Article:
His plan was to give 5 per cent of the electorate the right to start the process of  forcing an MP to stand down  if they misbehaved badly or were suspended from the Commons. He failed to get such a radical idea accepted in  full – but nevertheless an act was passed which could allow the triggering  of such a process.

He also was a man of his word. He asked approval of his voters to stand for Mayor of London as it would mean giving up his seat and he kept his word  by asking his electorate to approve his stance against Heathrow’s third runway.

This time he lost because  of his stance on Brexit.

It is also to his credit that he is a genuine environmentalist who campaigns on green issues – hence his opposition to Heathrow and his support for renewable energy. It is a bit ironic that the Greens contributed to his defeat as he would agree with a lot of their policies in this area.

He also took a brave  stance on child sexual abuse – particularly when it became clear that his constituency was a venue for historical  child sexual abuse in the 1980s. His stance was justified  when ,under Operation Fernbridge, Southwark Crown Court heard about the abuse of boys at Grafton Close children’s home and a Roman Catholic priest was sent to jail for his part in abusing kids with the now dead head of the home  John Stingemore.. Richmond Council under both the Tories and the Liberals had hidden this at the time.

He also was the driving force to get an all party initiative to set up a national independent inquiry into child sexual abuse because he thought it was such a serious issue. It is not his fault that it is at the moment facing serious disarray and needs to get its act together. He had good instincts and is really concerned about the plight of survivors.

Now why has he lost and what does this mean for the Liberal Democrats and Labour Party.

Political commentators should have seen this coming. The Liberal Democrats have won over 20 council seats since the General Election in by-elections – in some cases with increases in vote share of 30 per cent or more. They are winning in both pro Remain and pro Brexit  areas.There have been gains  in pro Brexit cities like Sheffield – when the Lib Dems leapt over second place UKIP to take a seat from Labour and only last night in Chichester  the Lib Dems took a seat from the Tories in a pro Brexit constituency. In Newcastle – wafer thin remain majority – it is the Lib Dems that are again challenging Labour for council seats not UKIP.

The reason I think is clear. Everyone knows where the Lib Dems stand on Brexit- it is a simple message – and it is getting through and people also remember some Lib Dems as  good conscientious local councillors.

For Labour it is not clear where exactly where they stand. In poor  areas – like central Carlisle and Hackney – where it is clear  that Labour stands for supporting those on the margins – their vote is going up. But in many marginal seats they are starting to lose to the Tories and the Lib Dems. This will not win them the next election and they can’t do it on just defending the NHS – because no party is going to be stupid enough to stand for abolishing the NHS. They are only to chip away at it.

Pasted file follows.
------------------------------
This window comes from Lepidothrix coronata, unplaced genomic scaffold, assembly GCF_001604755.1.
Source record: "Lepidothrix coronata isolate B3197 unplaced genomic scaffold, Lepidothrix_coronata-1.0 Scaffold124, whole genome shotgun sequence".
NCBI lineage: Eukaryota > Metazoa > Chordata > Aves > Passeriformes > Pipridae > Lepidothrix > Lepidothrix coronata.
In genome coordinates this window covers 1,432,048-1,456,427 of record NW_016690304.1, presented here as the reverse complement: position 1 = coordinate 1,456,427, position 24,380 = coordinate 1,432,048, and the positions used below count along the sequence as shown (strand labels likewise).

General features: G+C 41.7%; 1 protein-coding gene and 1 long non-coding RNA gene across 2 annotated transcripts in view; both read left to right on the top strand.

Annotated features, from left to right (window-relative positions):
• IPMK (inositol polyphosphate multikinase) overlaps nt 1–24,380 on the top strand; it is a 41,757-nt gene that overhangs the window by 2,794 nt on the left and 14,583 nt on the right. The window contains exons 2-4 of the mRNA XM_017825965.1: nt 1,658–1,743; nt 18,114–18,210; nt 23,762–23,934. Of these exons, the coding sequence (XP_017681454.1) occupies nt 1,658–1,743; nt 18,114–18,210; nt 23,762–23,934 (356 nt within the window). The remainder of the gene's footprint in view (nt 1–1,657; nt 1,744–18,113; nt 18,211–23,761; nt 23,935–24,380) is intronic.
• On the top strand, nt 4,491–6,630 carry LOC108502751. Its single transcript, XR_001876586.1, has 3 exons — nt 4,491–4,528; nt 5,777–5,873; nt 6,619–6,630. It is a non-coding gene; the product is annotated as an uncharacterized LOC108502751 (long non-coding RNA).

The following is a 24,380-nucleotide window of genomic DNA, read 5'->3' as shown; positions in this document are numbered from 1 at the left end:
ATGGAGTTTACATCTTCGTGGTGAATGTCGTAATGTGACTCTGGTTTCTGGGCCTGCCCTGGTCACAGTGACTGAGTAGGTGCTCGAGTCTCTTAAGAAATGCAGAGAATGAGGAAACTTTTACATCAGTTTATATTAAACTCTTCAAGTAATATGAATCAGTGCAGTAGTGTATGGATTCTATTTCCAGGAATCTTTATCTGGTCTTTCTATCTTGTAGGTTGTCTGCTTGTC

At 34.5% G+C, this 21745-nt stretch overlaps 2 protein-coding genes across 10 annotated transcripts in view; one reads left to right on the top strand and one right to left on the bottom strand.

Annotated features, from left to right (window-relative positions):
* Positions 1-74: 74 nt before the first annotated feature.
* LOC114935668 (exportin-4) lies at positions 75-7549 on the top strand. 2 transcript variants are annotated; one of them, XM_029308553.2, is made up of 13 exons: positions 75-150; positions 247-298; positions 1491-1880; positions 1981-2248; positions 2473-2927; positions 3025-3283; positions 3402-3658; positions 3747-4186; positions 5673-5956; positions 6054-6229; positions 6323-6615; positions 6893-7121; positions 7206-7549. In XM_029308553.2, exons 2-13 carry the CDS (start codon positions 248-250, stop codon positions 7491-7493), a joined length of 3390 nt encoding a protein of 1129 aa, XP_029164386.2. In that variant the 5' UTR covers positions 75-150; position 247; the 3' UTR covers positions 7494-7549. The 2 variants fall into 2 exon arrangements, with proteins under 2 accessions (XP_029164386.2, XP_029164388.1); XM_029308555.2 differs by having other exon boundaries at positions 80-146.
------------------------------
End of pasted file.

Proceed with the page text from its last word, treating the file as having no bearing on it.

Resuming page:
So Labour needs as a matter of urgency to work out some simple messages that voters understand. Otherwise they will lose the plot.An army of  new members will not be enough if they have no simple message.

 

 

 

 

 

 

 

On the way: Multi million pound fines for Brexiteer Andrea Leadsom

andrea leadsom

Andrea Leadsom Pic Credit: BBC

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It is probably an extreme irony that Theresa May has dumped  leadership rival Andrea Leadsom right in the slurry with the job at the Department of Environment, Food and Rural Affairs(Defra)

For the Eurosceptic Brexiteer is going to have to eat a lot of humble pie and hand over more money than any other minister to the European Commission long after the United Kingdom has quit the European Union.

Her appointment coincided with the latest accounts from Defra with a caustic comment  from the National Audit Office once again qualifying them because of their incompetence in handing out £2.3 billion of subsidies to British farmers.

But this rap on the knuckles means more than that – as it sets up the UK to have to pay a fortune in fines to the EU. I have written about it in Tribune here.

As the article reports:”Failures under Labour and coalition governments to administer properly a previous farm subsidy programme have already led the Commission to fine the UK £661m.
“But this year’s failure to deliver money to farmers on time – with well over half receiving late payments – has already led to over £65m being set aside for fines in the last financial year.”

As Amyas Morse, head of the National Audit Office, said: “The Department continues to struggle with managing the complex CAP (Common Agricultural Policy) scheme in a way that ensures accurate, timely payments to farmers. As a result, it has incurred EU penalties of £65.8 million related to the CAP scheme in 2015-16, and estimates that it owes 13,000 farmers a total of at least £25.3 million.